Climate change and its impact on children’s rights and climate change financing for the global south are extensively covered in this edition of Green Governance’s newsletter. Read on to get more on this.
Child rights violations in the face of climate change
Twelve-year-old Tendai* sells fruits and vegetables at a common market in Chimanimani Rural District, in eastern Zimbabwe. This is not the choice of profession she had envisaged for herself at this tender age. While most children her age are acquiring from education through learning at school, Tendai is receiving informal socialization to life, with frequent encounters of brutal or vulgar exchanges with disrespectful customers. As a breadwinner herself following the death of her parents, she has three younger siblings who food and school fees.
Children in Chimanimani are being over-worked by circumstances, others have ventured into artisanal gold mining just to support their siblings therefore abandoning school. In some instances, children also engage into transactional sex or prostitution in a bid to generate income for survival. It is without doubt that the manner in which children affected by Cyclone Idai are taking responsibility and the burden of care of traumatic, emotionally and physically challenging.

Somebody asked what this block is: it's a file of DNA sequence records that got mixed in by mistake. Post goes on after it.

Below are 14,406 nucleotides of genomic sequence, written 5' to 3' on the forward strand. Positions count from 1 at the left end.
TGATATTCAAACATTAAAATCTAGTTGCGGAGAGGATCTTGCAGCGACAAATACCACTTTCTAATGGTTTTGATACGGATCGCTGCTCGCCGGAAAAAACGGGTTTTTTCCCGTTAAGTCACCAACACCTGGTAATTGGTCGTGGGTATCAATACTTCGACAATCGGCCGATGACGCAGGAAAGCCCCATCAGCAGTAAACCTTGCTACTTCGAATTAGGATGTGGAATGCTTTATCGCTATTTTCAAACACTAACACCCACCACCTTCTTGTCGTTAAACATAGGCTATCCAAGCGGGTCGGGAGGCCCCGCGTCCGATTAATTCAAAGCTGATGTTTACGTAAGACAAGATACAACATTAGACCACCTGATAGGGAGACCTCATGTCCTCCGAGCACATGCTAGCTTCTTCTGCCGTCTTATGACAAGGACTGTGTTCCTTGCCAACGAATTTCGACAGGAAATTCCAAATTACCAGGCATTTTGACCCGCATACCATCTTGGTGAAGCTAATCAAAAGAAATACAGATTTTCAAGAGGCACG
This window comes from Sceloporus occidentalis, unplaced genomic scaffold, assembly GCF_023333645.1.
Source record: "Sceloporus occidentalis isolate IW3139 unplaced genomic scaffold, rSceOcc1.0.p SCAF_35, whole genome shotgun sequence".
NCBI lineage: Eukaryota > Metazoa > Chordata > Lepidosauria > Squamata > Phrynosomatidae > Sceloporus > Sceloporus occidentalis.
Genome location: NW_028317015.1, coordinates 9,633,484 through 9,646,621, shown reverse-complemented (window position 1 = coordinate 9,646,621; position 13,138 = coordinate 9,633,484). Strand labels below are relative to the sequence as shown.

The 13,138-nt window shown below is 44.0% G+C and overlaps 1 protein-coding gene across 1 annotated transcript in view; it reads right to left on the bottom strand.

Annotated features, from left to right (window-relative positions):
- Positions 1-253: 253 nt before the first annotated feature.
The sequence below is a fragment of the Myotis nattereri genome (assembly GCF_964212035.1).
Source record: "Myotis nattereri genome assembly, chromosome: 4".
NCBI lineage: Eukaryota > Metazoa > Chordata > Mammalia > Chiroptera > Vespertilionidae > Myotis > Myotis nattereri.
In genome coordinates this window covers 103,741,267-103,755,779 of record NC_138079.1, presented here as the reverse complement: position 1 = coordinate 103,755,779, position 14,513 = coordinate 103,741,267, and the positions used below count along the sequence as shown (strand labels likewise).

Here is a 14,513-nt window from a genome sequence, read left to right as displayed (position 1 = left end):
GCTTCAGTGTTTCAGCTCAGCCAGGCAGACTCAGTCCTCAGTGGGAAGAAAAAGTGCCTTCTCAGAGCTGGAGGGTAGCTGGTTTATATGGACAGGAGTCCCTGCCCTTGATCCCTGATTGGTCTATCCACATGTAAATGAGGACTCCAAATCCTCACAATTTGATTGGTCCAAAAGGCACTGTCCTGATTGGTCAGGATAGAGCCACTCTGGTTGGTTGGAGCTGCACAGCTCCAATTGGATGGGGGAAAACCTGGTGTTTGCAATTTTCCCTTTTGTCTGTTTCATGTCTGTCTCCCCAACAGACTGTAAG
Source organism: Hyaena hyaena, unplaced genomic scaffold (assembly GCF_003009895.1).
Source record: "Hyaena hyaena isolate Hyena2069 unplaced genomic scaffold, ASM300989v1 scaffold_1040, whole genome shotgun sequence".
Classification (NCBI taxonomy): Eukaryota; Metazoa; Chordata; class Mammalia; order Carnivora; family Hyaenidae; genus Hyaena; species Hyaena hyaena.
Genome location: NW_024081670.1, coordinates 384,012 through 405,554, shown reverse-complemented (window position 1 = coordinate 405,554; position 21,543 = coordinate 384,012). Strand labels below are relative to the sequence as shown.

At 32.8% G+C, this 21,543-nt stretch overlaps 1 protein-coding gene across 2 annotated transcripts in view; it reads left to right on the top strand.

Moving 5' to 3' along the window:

Climate change has been demonstrated to have both a direct and indirect impact on a wide range of human rights, including the rights of the child. The effects of climate change are mostly felt by children, and other key populations which are more vulnerable. Furthermore, it has been noted that if there is no significant reduction in emissions over the next decade, by 2050 there will be major climatic changes that will complicate human socio-economic activity.
On a daily basis, the effects of climate change are increasingly doubling their impact on children’s fundamental rights to survival and development. These are enshrined in the United Nations Convention of the Rights of Children (UNCRC) Article 24 which is right to healthcare, Article 27; the right to a standard of living, Article 28 and 29; on the right to education, Article 31; the right to rest, play recreation and leisure. In the wake of climate change, the rights of children are violated including the right of freedom from abuse and exploitation.
Read the full newsletter here (792KB PDF)
Source: Green Governance Zimbabwe Trust